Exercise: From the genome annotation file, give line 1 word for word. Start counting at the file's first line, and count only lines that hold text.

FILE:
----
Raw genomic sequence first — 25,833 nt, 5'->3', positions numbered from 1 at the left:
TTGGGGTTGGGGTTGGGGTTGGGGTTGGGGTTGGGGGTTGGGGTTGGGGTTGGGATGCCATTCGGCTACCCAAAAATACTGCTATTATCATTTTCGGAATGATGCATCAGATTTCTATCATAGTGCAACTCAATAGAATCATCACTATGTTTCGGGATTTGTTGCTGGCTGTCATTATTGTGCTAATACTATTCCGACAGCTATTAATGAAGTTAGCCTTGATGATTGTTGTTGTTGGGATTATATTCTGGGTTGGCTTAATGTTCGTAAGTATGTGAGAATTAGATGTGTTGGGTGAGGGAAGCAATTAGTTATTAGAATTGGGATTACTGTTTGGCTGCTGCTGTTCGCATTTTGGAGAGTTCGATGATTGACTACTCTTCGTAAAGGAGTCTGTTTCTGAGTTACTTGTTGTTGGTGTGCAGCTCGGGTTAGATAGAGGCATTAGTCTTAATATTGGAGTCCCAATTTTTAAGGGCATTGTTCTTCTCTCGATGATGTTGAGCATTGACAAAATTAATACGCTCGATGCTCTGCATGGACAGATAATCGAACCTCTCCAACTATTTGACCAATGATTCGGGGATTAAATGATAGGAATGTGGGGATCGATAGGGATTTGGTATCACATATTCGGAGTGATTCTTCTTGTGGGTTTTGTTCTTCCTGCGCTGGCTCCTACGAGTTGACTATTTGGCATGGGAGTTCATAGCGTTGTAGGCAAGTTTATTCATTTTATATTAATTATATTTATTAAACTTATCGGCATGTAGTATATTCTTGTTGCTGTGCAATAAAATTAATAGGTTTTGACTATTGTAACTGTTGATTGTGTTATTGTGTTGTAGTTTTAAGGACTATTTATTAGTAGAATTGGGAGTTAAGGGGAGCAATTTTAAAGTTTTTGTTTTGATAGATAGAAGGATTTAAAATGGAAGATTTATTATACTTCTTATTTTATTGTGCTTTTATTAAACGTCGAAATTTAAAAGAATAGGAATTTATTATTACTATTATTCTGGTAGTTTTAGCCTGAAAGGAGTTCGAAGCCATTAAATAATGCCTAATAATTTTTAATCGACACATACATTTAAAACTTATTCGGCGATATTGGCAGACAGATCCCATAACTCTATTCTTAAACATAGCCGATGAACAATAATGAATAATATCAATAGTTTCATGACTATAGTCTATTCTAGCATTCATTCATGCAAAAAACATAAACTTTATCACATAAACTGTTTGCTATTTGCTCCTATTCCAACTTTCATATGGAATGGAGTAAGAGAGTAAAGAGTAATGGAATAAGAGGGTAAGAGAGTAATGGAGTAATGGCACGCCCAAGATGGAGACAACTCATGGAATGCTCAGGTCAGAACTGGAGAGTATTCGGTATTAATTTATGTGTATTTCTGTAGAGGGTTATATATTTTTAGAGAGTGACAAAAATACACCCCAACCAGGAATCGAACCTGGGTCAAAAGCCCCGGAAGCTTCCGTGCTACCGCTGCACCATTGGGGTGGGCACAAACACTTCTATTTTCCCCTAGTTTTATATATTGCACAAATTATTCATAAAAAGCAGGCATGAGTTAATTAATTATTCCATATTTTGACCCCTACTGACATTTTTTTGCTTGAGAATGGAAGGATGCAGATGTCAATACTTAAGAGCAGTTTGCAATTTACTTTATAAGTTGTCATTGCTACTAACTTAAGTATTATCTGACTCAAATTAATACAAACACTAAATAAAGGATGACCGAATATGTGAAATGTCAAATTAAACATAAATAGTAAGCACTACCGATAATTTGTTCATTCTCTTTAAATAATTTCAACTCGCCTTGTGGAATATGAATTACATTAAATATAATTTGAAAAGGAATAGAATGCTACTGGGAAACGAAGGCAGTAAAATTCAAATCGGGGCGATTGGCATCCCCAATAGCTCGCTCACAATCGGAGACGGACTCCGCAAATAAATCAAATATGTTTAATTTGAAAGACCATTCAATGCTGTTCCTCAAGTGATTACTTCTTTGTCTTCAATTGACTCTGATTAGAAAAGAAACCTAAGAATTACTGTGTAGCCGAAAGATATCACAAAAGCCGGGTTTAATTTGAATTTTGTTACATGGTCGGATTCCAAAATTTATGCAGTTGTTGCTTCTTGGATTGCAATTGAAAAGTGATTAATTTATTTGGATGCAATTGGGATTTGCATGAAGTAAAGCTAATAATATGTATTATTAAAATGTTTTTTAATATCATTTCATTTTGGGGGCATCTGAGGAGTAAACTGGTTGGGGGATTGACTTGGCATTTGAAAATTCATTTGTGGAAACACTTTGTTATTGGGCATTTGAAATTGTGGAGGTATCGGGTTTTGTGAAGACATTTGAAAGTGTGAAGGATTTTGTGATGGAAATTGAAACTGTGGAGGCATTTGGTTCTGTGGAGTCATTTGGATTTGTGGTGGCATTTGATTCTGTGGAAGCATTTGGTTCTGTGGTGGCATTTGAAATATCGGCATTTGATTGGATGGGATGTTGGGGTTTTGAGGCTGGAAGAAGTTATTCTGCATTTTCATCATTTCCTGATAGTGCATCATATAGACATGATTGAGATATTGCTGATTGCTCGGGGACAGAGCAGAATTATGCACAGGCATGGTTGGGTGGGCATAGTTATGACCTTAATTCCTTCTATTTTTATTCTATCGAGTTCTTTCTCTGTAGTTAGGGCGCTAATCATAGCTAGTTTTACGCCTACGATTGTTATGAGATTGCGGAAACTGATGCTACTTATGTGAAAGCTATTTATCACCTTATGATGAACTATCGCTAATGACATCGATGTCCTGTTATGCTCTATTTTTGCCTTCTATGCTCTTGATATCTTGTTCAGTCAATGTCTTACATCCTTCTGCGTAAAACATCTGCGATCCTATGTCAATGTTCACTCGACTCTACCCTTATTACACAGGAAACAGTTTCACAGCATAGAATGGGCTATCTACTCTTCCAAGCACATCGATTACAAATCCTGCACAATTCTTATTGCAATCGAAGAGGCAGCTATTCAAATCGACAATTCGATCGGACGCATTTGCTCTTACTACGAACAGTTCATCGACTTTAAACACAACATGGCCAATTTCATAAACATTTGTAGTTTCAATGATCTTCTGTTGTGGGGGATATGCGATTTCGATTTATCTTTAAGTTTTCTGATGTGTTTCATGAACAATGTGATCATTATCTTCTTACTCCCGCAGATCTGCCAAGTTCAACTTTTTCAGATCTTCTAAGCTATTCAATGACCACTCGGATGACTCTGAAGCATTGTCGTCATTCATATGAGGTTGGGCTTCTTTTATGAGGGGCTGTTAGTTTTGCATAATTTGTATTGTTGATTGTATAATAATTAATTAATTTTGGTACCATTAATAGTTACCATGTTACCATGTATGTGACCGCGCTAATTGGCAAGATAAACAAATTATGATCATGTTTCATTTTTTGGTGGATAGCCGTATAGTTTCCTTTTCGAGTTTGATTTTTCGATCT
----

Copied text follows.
Raw genomic sequence first — 25,833 nt, 5'->3', positions numbered from 1 at the left: